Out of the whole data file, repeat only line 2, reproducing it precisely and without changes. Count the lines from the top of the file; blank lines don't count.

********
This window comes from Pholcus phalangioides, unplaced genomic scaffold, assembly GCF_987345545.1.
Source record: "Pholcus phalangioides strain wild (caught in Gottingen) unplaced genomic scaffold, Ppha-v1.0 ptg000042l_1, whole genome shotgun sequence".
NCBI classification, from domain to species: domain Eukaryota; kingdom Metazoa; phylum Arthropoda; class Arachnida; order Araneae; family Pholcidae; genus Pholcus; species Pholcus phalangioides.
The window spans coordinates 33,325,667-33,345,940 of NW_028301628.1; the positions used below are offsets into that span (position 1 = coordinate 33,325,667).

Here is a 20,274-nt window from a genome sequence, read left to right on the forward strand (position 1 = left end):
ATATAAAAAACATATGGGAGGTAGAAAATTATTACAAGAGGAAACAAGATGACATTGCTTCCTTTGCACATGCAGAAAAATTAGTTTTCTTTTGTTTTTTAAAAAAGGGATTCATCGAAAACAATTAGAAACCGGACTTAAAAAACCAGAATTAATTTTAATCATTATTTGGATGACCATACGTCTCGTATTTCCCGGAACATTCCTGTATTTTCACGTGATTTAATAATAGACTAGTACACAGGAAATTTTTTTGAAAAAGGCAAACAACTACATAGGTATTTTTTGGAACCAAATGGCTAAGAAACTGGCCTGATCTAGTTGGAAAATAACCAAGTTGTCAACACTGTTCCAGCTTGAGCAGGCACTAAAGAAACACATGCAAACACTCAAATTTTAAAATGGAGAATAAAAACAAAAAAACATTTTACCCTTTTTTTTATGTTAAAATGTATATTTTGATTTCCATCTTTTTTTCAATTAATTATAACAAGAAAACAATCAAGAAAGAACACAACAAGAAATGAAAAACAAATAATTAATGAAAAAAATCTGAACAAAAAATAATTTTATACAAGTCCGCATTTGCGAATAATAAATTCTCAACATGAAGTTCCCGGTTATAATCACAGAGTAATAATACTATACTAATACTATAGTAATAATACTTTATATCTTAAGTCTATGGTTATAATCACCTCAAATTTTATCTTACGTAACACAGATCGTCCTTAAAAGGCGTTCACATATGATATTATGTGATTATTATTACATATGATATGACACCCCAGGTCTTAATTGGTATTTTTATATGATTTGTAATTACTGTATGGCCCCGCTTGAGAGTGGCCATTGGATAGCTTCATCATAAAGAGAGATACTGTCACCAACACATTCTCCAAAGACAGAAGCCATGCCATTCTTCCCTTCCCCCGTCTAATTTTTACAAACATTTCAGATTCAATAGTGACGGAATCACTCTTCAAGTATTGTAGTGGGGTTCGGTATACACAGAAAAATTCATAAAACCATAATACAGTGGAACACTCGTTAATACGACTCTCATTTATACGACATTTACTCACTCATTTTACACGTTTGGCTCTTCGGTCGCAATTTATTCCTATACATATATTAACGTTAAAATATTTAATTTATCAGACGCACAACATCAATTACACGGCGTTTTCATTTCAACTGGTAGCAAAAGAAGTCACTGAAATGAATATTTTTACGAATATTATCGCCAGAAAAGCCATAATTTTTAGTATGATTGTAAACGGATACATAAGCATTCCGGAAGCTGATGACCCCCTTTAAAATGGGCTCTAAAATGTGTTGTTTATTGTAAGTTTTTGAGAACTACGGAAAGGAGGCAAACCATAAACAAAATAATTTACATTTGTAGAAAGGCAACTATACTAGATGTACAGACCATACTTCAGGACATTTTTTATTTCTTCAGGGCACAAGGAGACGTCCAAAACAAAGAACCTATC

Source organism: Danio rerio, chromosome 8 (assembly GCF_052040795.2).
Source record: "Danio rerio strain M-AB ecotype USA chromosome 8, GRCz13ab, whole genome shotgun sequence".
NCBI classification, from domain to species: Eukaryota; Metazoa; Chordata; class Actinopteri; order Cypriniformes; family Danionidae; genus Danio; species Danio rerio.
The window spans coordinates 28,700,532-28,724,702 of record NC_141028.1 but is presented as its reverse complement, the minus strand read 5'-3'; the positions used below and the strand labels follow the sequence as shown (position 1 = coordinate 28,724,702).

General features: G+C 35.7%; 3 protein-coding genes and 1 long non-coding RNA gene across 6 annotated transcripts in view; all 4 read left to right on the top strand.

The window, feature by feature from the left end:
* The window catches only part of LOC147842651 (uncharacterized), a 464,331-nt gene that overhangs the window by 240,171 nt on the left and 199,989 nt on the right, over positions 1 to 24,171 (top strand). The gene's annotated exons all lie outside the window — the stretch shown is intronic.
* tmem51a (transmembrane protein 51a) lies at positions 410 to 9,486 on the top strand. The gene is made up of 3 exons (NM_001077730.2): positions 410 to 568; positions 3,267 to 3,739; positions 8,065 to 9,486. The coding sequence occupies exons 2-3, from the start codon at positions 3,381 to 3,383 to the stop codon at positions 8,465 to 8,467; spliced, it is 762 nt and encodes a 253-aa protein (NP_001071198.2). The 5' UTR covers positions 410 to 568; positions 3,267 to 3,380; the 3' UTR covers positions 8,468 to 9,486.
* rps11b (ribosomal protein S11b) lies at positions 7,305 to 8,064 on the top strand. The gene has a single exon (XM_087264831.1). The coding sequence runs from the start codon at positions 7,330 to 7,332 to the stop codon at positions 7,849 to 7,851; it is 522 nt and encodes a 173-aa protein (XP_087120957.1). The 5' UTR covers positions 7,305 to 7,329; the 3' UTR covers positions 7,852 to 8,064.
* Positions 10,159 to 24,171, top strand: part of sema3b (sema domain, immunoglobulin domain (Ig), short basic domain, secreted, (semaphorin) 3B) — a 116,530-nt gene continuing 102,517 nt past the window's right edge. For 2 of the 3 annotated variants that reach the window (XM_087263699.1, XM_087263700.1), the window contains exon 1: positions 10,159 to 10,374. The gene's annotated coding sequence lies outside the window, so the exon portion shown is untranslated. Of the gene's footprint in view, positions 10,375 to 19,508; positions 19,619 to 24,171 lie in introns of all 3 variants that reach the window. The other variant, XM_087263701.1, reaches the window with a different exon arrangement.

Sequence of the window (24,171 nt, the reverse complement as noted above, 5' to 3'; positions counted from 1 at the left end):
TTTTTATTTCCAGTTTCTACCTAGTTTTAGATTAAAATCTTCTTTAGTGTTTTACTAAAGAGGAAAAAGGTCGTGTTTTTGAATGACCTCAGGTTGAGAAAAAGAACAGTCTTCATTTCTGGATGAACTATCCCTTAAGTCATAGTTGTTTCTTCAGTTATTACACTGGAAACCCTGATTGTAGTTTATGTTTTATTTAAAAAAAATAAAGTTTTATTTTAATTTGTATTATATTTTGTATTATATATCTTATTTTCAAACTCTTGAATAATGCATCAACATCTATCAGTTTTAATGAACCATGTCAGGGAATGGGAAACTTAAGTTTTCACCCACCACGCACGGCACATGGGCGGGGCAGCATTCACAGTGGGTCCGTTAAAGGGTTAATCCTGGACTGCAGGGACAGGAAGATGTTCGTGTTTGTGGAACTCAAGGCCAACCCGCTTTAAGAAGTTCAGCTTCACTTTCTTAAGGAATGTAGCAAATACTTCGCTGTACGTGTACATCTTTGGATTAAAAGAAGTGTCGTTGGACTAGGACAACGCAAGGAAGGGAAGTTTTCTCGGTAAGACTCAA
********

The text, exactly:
Source record: "Pholcus phalangioides strain wild (caught in Gottingen) unplaced genomic scaffold, Ppha-v1.0 ptg000042l_1, whole genome shotgun sequence".